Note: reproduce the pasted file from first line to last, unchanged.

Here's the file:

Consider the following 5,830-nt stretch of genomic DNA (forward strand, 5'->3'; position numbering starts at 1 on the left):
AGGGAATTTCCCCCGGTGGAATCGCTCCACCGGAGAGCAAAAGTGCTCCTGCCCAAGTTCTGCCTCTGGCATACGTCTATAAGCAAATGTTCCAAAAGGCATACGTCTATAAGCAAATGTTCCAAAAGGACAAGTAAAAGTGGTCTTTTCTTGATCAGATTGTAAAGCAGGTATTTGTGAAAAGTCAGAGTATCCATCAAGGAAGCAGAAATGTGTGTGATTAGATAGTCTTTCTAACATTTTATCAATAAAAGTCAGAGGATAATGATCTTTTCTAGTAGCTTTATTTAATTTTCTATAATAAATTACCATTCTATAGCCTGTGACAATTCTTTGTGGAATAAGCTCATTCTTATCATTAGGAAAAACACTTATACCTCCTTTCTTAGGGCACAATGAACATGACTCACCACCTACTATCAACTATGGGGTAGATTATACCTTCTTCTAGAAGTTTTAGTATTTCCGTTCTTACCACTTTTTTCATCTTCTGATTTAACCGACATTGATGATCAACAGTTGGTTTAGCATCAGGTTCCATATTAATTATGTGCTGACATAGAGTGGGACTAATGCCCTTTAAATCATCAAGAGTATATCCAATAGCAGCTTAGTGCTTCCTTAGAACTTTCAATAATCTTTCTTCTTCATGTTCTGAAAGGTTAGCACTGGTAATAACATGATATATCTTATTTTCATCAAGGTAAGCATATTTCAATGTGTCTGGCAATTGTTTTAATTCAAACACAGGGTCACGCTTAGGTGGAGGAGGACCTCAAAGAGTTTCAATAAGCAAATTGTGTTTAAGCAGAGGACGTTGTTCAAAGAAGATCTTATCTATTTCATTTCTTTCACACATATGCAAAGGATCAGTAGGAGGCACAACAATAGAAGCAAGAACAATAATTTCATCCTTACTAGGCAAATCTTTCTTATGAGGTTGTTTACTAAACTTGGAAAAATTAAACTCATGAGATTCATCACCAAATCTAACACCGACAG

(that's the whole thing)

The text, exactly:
Consider the following 5,830-nt stretch of genomic DNA (forward strand, 5'->3'; position numbering starts at 1 on the left):
AGGGAATTTCCCCCGGTGGAATCGCTCCACCGGAGAGCAAAAGTGCTCCTGCCCAAGTTCTGCCTCTGGCATACGTCTATAAGCAAATGTTCCAAAAGGCATACGTCTATAAGCAAATGTTCCAAAAGGACAAGTAAAAGTGGTCTTTTCTTGATCAGATTGTAAAGCAGGTATTTGTGAAAAGTCAGAGTATCCATCAAGGAAGCAGAAATGTGTGTGATTAGATAGTCTTTCTAACATTTTATCAATAAAAGTCAGAGGATAATGATCTTTTCTAGTAGCTTTATTTAATTTTCTATAATAAATTACCATTCTATAGCCTGTGACAATTCTTTGTGGAATAAGCTCATTCTTATCATTAGGAAAAACACTTATACCTCCTTTCTTAGGGCACAATGAACATGACTCACCACCTACTATCAACTATGGGGTAGATTATACCTTCTTCTAGAAGTTTTAGTATTTCCGTTCTTACCACTTTTTTCATCTTCTGATTTAACCGACATTGATGATCAACAGTTGGTTTAGCATCAGGTTCCATATTAATTATGTGCTGACATAGAGTGGGACTAATGCCCTTTAAATCATCAAGAGTATATCCAATAGCAGCTTAGTGCTTCCTTAGAACTTTCAATAATCTTTCTTCTTCATGTTCTGAAAGGTTAGCACTGGTAATAACATGATATATCTTATTTTCATCAAGGTAAGCATATTTCAATGTGTCTGGCAATTGTTTTAATTCAAACACAGGGTCACGCTTAGGTGGAGGAGGACCTCAAAGAGTTTCAATAAGCAAATTGTGTTTAAGCAGAGGACGTTGTTCAAAGAAGATCTTATCTATTTCATTTCTTTCACACATATGCAAAGGATCAGTAGGAGGCACAACAATAGAAGCAAGAACAATAATTTCATCCTTACTAGGCAAATCTTTCTTATGAGGTTGTTTACTAAACTTGGAAAAATTAAACTCATGAGATTCATCACCAAATCTAACACCGACAG